If Hutchinson were available here, I would expect him to be the pick. Since he's not in this mock, the Lions could go in a few different directions, but the top offensive tackles seem unlikely after they drafted Penei Sewell last year.
Some may be disappointed by Hamilton's time in the 40-yard dash at the combine (4.59), but his two interceptions against Florida State highlight his range and coverage ability. With rare size (6'4", 220 pounds), length and versatility, Hamilton would become an immediate impact player on the back end of Detroit's defense.
Perhaps the Lions will make a bold move with their first pick and draft Malik Willis, but in this scenario, they'll draft the other quarterback they coached at the Senior Bowl. (Technically, they also coached Bailey Zappe.) The departure of nearly all of his top weapons led to a year-over-year drop in passing production, but Howell is arguably the best deep passer in the class and a plus athlete who ran for 828 yards and 11 touchdowns last season.
Nothing changes here for me. While Kayvon Thibodeaux is my top edge rusher in the draft, I'm high on Hutchinson as well, and he seems like an obvious fit for Detroit. He's a need, he played at Michigan, and he has the kind of motor that Dan Campbell will appreciate.
If you have concerns about Pickett's hand size and ability to play in bad weather because of it, those concerns are mitigated a bit when at least half his games will be played indoors as they would be with Detroit. Pickett's polished enough to compete with Jared Goff right away, or the Lions can opt to let him start the year in a reserve role.
The Lions have been near the bottom of the league in sacks and QB pressure rate the last three seasons, and there simply isn't a quarterback available worthy of this pick. Hutchinson's a high-floor prospect who wins with technique, strength and athleticism. It would take general manager Brad Holmes a nanosecond to turn this card in.
If there's a quarterback the Lions fall in love with, he'll likely be selected here. Corral is slightly undersized, but he's a NFL-caliber playmaker with genuine arm talent. His X-rays were negative after he injured his ankle in a loss to Baylor in the Sugar Bowl, but the injury kept him from throwing at the combine. He'll be a "full-go" for his pro day on March 23.
A home-state player making the short trek to the Motor City to showcase his... high motor? Yes, aside from some cheap puns, Hutchinson is the kind of player who can help to reshape a rebuilding program thanks to his ability to play both the pass and the run and provide an impact. I personally feel he's the most well-rounded rusher in the class.
The Lions could easily grab a more traditionally high-value position in the first round, but #DraftGoodPlayers isn't just a saying, it is a lifestyle. And consider this me advocating for the best player available being the pick for the Lions--their second in the front seven in the first round of this year's draft.
No, the 4.59-second 40-yard dash doesn't bother me. Hamilton plays fast on tape, and you don't come across 6-foot-4, 220-pound safeties with his range, explosion (38-inch vertical jump) and ball skills (three interceptions and four passes defensed in seven 2021 games) very often. The Lions' pass defense struggled mightily in 2021, giving up 5.9 yards per play (29th) and 26.9 points per game (28th). Opposing quarterbacks teed off on them with the third-best opponent QBR (53.4). Hamilton closes like a heat-seeking missile, and his playmaking would be welcomed in Detroit.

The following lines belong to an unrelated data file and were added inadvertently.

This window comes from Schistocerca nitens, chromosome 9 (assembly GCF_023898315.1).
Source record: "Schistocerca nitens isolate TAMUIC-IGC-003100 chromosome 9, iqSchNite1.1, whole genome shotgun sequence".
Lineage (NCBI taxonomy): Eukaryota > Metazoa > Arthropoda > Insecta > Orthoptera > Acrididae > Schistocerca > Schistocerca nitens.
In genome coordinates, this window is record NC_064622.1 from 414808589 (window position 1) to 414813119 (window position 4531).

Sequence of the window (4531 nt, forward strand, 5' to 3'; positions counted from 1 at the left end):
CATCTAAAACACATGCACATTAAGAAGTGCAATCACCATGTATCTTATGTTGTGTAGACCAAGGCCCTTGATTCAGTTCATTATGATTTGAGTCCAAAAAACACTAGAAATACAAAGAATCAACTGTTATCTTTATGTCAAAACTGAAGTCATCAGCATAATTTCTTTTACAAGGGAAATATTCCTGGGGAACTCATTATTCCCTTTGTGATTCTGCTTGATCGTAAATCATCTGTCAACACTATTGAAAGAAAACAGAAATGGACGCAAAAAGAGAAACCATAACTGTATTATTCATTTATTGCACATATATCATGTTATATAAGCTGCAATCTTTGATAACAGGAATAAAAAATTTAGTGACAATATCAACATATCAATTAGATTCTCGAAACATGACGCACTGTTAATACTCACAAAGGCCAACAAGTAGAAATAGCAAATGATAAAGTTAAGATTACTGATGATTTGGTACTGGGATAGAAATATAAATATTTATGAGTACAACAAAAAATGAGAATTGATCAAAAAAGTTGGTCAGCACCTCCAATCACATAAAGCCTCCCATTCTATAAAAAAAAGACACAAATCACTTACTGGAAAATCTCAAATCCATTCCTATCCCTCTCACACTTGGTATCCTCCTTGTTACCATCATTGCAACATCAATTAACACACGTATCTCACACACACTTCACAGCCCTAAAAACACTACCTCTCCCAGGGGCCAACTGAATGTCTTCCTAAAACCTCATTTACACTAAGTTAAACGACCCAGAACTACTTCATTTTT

Defensive ends Travon Walker (Georgia) and Kayvon Thibodeaux (Oregon) got some consideration here, and it's also worth mentioning that the Lions' coaching staff worked with Liberty quarterback Malik Willis at the Senior Bowl. While I don't see them considering a quarterback this early, it's possible they try to trade back, pick up extra picks and draft him later in the first round -- or even try to trade up from No. 32, their other Day 1 selection.
Let's keep chipping away on defense, after giving Detroit safety Kyle Hamilton at No. 2, and cap off Day 1 with yet another combine standout. We expected a big-time workout from Mafe, and he didn't disappoint. He ran a 4.53 in the 40 and sprung 10-foot-5 in the broad jump at 261 pounds. Mafe's game is raw and needs development, but he has one of the fastest takeoffs I've seen on tape in this class. The arrow is pointing way up on him, and the Lions are searching for a consistent pass-rush presence, especially now that Charles Harris is off to free agency. Detroit's 30 sacks were No. 30 in the NFL last season. Penn State's Arnold Ebiketie could be in play here, too.
And as mentioned earlier, the Lions could certainly either trade up for a quarterback or even draft one here. UNC's Sam Howell and Cincinnati's Desmond Ridder are both still out there.
A safety with the second-overall selection? One that tested poorly in Indianapolis to boot?
When we are talking about perhaps the best football player in the class, it makes sense. While the Detroit Lions have a need at quarterback, there is no need to force a player at that position this early, given this class. Kyle Hamilton is an elite talent that can play in a few different roles, whether as a pure free safety, down in the box, a half-field safety, or in man coverage against mismatch-type players.
There is a lot of buzz in recent days about the Detroit Lions going with Malik Willis with the second-overall selection. If, however, they decide to punt on quarterback for this cycle and address other positions, then adding a receiver at 32 to pair with Amon-Ra St. Brown is a smart move.
Chris Olave might not be here when the Lions are back on the clock, given what he did on film and in Indianapolis. But if he is, it is a true "run to the podium" situation for the Lions. He is a smooth route-runner that gives you almost the full route tree on Day One.